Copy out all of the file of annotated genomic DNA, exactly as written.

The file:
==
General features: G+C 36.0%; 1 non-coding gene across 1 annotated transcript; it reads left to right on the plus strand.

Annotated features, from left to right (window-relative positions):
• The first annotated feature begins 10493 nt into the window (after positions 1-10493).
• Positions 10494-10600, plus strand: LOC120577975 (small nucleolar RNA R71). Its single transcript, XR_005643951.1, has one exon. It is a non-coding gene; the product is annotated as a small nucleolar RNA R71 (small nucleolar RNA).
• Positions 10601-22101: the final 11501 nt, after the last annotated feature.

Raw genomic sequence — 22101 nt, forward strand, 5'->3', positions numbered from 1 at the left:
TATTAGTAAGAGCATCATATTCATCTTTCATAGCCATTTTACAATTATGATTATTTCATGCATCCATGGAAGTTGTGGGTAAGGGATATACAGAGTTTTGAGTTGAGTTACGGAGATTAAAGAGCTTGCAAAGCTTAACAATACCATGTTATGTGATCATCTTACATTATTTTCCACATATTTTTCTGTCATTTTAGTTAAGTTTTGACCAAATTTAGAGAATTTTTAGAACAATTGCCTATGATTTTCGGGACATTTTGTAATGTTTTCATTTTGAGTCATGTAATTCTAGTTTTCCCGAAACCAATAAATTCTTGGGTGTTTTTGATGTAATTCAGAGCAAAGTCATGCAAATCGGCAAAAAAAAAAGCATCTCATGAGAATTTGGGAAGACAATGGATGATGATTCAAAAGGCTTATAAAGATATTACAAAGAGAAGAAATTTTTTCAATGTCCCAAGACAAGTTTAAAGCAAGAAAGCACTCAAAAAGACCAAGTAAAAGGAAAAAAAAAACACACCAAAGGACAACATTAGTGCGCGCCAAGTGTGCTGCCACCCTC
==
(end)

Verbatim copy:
General features: G+C 36.0%; 1 non-coding gene across 1 annotated transcript; it reads left to right on the plus strand.

Annotated features, from left to right (window-relative positions):
• The first annotated feature begins 10493 nt into the window (after positions 1-10493).
• Positions 10494-10600, plus strand: LOC120577975 (small nucleolar RNA R71). Its single transcript, XR_005643951.1, has one exon. It is a non-coding gene; the product is annotated as a small nucleolar RNA R71 (small nucleolar RNA).
• Positions 10601-22101: the final 11501 nt, after the last annotated feature.

Raw genomic sequence — 22101 nt, forward strand, 5'->3', positions numbered from 1 at the left:
TATTAGTAAGAGCATCATATTCATCTTTCATAGCCATTTTACAATTATGATTATTTCATGCATCCATGGAAGTTGTGGGTAAGGGATATACAGAGTTTTGAGTTGAGTTACGGAGATTAAAGAGCTTGCAAAGCTTAACAATACCATGTTATGTGATCATCTTACATTATTTTCCACATATTTTTCTGTCATTTTAGTTAAGTTTTGACCAAATTTAGAGAATTTTTAGAACAATTGCCTATGATTTTCGGGACATTTTGTAATGTTTTCATTTTGAGTCATGTAATTCTAGTTTTCCCGAAACCAATAAATTCTTGGGTGTTTTTGATGTAATTCAGAGCAAAGTCATGCAAATCGGCAAAAAAAAAAGCATCTCATGAGAATTTGGGAAGACAATGGATGATGATTCAAAAGGCTTATAAAGATATTACAAAGAGAAGAAATTTTTTCAATGTCCCAAGACAAGTTTAAAGCAAGAAAGCACTCAAAAAGACCAAGTAAAAGGAAAAAAAAAACACACCAAAGGACAACATTAGTGCGCGCCAAGTGTGCTGCCACCCTC